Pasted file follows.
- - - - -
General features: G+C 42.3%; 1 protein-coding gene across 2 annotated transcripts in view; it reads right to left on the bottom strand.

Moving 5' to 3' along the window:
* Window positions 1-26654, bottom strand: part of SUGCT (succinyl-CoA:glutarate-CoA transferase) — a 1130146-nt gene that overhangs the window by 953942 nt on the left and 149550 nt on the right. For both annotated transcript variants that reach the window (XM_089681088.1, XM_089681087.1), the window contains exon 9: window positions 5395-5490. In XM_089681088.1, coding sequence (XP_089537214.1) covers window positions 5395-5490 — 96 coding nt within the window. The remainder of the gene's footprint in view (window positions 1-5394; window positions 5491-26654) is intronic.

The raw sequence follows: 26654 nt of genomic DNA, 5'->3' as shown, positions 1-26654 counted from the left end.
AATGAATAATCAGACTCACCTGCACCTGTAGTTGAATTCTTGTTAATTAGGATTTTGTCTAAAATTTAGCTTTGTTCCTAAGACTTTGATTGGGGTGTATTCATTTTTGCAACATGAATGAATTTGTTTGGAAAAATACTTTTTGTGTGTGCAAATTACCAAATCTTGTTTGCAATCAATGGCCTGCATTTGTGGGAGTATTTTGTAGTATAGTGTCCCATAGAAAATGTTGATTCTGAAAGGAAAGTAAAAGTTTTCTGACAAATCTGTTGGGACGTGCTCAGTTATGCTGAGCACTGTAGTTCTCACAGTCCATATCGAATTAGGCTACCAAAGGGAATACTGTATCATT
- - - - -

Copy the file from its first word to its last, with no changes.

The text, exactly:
General features: G+C 42.3%; 1 protein-coding gene across 2 annotated transcripts in view; it reads right to left on the bottom strand.

Moving 5' to 3' along the window:
* Window positions 1-26654, bottom strand: part of SUGCT (succinyl-CoA:glutarate-CoA transferase) — a 1130146-nt gene that overhangs the window by 953942 nt on the left and 149550 nt on the right. For both annotated transcript variants that reach the window (XM_089681088.1, XM_089681087.1), the window contains exon 9: window positions 5395-5490. In XM_089681088.1, coding sequence (XP_089537214.1) covers window positions 5395-5490 — 96 coding nt within the window. The remainder of the gene's footprint in view (window positions 1-5394; window positions 5491-26654) is intronic.

The raw sequence follows: 26654 nt of genomic DNA, 5'->3' as shown, positions 1-26654 counted from the left end.
AATGAATAATCAGACTCACCTGCACCTGTAGTTGAATTCTTGTTAATTAGGATTTTGTCTAAAATTTAGCTTTGTTCCTAAGACTTTGATTGGGGTGTATTCATTTTTGCAACATGAATGAATTTGTTTGGAAAAATACTTTTTGTGTGTGCAAATTACCAAATCTTGTTTGCAATCAATGGCCTGCATTTGTGGGAGTATTTTGTAGTATAGTGTCCCATAGAAAATGTTGATTCTGAAAGGAAAGTAAAAGTTTTCTGACAAATCTGTTGGGACGTGCTCAGTTATGCTGAGCACTGTAGTTCTCACAGTCCATATCGAATTAGGCTACCAAAGGGAATACTGTATCATT